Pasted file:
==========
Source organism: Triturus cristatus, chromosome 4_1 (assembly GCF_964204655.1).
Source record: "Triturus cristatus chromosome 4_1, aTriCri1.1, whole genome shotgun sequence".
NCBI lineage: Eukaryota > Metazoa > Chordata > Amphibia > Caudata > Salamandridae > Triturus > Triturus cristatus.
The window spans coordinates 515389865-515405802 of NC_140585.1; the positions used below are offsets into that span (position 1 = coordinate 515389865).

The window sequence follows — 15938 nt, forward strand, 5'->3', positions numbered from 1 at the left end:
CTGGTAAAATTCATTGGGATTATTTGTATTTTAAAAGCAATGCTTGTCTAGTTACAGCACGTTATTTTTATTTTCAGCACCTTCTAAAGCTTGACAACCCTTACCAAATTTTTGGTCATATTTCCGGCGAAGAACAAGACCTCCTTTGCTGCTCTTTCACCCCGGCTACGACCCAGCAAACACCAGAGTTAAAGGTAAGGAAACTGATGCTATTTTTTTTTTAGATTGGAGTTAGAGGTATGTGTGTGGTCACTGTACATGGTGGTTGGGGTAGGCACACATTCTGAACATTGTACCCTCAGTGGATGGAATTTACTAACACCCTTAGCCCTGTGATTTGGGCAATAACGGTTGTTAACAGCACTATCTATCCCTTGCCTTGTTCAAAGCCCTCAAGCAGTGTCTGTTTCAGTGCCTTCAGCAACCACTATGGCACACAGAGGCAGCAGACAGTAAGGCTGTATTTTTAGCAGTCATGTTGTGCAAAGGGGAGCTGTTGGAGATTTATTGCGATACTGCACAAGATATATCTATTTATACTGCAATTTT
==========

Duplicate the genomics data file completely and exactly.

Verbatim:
Source organism: Triturus cristatus, chromosome 4_1 (assembly GCF_964204655.1).
Source record: "Triturus cristatus chromosome 4_1, aTriCri1.1, whole genome shotgun sequence".
NCBI lineage: Eukaryota > Metazoa > Chordata > Amphibia > Caudata > Salamandridae > Triturus > Triturus cristatus.
The window spans coordinates 515389865-515405802 of NC_140585.1; the positions used below are offsets into that span (position 1 = coordinate 515389865).

The window sequence follows — 15938 nt, forward strand, 5'->3', positions numbered from 1 at the left end:
CTGGTAAAATTCATTGGGATTATTTGTATTTTAAAAGCAATGCTTGTCTAGTTACAGCACGTTATTTTTATTTTCAGCACCTTCTAAAGCTTGACAACCCTTACCAAATTTTTGGTCATATTTCCGGCGAAGAACAAGACCTCCTTTGCTGCTCTTTCACCCCGGCTACGACCCAGCAAACACCAGAGTTAAAGGTAAGGAAACTGATGCTATTTTTTTTTTAGATTGGAGTTAGAGGTATGTGTGTGGTCACTGTACATGGTGGTTGGGGTAGGCACACATTCTGAACATTGTACCCTCAGTGGATGGAATTTACTAACACCCTTAGCCCTGTGATTTGGGCAATAACGGTTGTTAACAGCACTATCTATCCCTTGCCTTGTTCAAAGCCCTCAAGCAGTGTCTGTTTCAGTGCCTTCAGCAACCACTATGGCACACAGAGGCAGCAGACAGTAAGGCTGTATTTTTAGCAGTCATGTTGTGCAAAGGGGAGCTGTTGGAGATTTATTGCGATACTGCACAAGATATATCTATTTATACTGCAATTTT